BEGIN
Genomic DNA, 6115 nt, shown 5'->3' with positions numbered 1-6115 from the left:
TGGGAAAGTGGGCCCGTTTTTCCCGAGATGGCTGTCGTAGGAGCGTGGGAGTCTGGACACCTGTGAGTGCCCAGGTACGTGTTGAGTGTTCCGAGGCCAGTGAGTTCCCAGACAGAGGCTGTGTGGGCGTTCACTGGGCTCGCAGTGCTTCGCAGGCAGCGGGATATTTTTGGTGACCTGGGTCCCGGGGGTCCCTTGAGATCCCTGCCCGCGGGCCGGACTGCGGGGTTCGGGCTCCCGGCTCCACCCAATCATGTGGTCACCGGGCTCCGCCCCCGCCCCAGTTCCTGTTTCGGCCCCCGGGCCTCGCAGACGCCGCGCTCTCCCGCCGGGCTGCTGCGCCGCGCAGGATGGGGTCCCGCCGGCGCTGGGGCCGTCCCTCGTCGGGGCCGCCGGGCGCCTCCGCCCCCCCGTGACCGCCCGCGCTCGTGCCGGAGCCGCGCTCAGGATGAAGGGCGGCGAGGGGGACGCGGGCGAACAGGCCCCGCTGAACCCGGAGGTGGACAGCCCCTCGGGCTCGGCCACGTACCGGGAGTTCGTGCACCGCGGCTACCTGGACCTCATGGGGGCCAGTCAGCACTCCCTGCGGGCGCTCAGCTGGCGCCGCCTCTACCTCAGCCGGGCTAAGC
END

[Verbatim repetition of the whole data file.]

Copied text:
Genomic DNA, 6115 nt, shown 5'->3' with positions numbered 1-6115 from the left:
TGGGAAAGTGGGCCCGTTTTTCCCGAGATGGCTGTCGTAGGAGCGTGGGAGTCTGGACACCTGTGAGTGCCCAGGTACGTGTTGAGTGTTCCGAGGCCAGTGAGTTCCCAGACAGAGGCTGTGTGGGCGTTCACTGGGCTCGCAGTGCTTCGCAGGCAGCGGGATATTTTTGGTGACCTGGGTCCCGGGGGTCCCTTGAGATCCCTGCCCGCGGGCCGGACTGCGGGGTTCGGGCTCCCGGCTCCACCCAATCATGTGGTCACCGGGCTCCGCCCCCGCCCCAGTTCCTGTTTCGGCCCCCGGGCCTCGCAGACGCCGCGCTCTCCCGCCGGGCTGCTGCGCCGCGCAGGATGGGGTCCCGCCGGCGCTGGGGCCGTCCCTCGTCGGGGCCGCCGGGCGCCTCCGCCCCCCCGTGACCGCCCGCGCTCGTGCCGGAGCCGCGCTCAGGATGAAGGGCGGCGAGGGGGACGCGGGCGAACAGGCCCCGCTGAACCCGGAGGTGGACAGCCCCTCGGGCTCGGCCACGTACCGGGAGTTCGTGCACCGCGGCTACCTGGACCTCATGGGGGCCAGTCAGCACTCCCTGCGGGCGCTCAGCTGGCGCCGCCTCTACCTCAGCCGGGCTAAGC